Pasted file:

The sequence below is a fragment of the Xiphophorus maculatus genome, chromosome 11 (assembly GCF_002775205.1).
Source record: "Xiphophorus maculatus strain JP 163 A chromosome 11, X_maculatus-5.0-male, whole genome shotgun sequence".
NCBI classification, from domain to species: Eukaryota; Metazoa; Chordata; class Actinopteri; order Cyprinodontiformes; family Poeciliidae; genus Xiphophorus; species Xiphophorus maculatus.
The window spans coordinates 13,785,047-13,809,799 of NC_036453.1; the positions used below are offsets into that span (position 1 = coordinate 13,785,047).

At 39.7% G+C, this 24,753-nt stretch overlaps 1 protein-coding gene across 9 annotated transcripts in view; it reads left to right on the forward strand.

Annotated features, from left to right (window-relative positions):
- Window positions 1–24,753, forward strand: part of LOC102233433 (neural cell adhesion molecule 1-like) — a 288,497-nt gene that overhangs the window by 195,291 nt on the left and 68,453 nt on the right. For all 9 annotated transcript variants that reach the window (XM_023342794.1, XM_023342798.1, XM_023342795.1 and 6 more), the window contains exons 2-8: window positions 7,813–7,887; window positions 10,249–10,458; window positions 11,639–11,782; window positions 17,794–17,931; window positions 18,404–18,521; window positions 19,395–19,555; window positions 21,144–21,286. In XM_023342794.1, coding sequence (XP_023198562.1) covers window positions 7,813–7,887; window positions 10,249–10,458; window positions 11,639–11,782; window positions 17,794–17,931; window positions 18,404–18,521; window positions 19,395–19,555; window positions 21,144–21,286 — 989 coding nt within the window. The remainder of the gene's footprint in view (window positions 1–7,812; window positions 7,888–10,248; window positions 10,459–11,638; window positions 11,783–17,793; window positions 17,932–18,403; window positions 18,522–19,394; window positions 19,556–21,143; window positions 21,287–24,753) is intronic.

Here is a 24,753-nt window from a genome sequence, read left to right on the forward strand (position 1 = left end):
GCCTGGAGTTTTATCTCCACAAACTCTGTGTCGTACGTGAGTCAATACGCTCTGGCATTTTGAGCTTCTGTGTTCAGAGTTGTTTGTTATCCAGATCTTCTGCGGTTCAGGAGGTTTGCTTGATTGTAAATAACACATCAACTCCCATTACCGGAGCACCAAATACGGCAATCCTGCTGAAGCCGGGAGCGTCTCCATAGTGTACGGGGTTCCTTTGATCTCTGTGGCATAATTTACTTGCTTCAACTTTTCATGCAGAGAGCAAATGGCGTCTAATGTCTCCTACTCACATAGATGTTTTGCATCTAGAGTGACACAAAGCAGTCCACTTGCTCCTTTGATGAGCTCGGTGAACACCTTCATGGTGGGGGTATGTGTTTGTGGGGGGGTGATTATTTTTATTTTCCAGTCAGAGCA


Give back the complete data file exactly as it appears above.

The sequence below is a fragment of the Xiphophorus maculatus genome, chromosome 11 (assembly GCF_002775205.1).
Source record: "Xiphophorus maculatus strain JP 163 A chromosome 11, X_maculatus-5.0-male, whole genome shotgun sequence".
NCBI classification, from domain to species: Eukaryota; Metazoa; Chordata; class Actinopteri; order Cyprinodontiformes; family Poeciliidae; genus Xiphophorus; species Xiphophorus maculatus.
The window spans coordinates 13,785,047-13,809,799 of NC_036453.1; the positions used below are offsets into that span (position 1 = coordinate 13,785,047).

At 39.7% G+C, this 24,753-nt stretch overlaps 1 protein-coding gene across 9 annotated transcripts in view; it reads left to right on the forward strand.

Annotated features, from left to right (window-relative positions):
- Window positions 1–24,753, forward strand: part of LOC102233433 (neural cell adhesion molecule 1-like) — a 288,497-nt gene that overhangs the window by 195,291 nt on the left and 68,453 nt on the right. For all 9 annotated transcript variants that reach the window (XM_023342794.1, XM_023342798.1, XM_023342795.1 and 6 more), the window contains exons 2-8: window positions 7,813–7,887; window positions 10,249–10,458; window positions 11,639–11,782; window positions 17,794–17,931; window positions 18,404–18,521; window positions 19,395–19,555; window positions 21,144–21,286. In XM_023342794.1, coding sequence (XP_023198562.1) covers window positions 7,813–7,887; window positions 10,249–10,458; window positions 11,639–11,782; window positions 17,794–17,931; window positions 18,404–18,521; window positions 19,395–19,555; window positions 21,144–21,286 — 989 coding nt within the window. The remainder of the gene's footprint in view (window positions 1–7,812; window positions 7,888–10,248; window positions 10,459–11,638; window positions 11,783–17,793; window positions 17,932–18,403; window positions 18,522–19,394; window positions 19,556–21,143; window positions 21,287–24,753) is intronic.

Here is a 24,753-nt window from a genome sequence, read left to right on the forward strand (position 1 = left end):
GCCTGGAGTTTTATCTCCACAAACTCTGTGTCGTACGTGAGTCAATACGCTCTGGCATTTTGAGCTTCTGTGTTCAGAGTTGTTTGTTATCCAGATCTTCTGCGGTTCAGGAGGTTTGCTTGATTGTAAATAACACATCAACTCCCATTACCGGAGCACCAAATACGGCAATCCTGCTGAAGCCGGGAGCGTCTCCATAGTGTACGGGGTTCCTTTGATCTCTGTGGCATAATTTACTTGCTTCAACTTTTCATGCAGAGAGCAAATGGCGTCTAATGTCTCCTACTCACATAGATGTTTTGCATCTAGAGTGACACAAAGCAGTCCACTTGCTCCTTTGATGAGCTCGGTGAACACCTTCATGGTGGGGGTATGTGTTTGTGGGGGGGTGATTATTTTTATTTTCCAGTCAGAGCA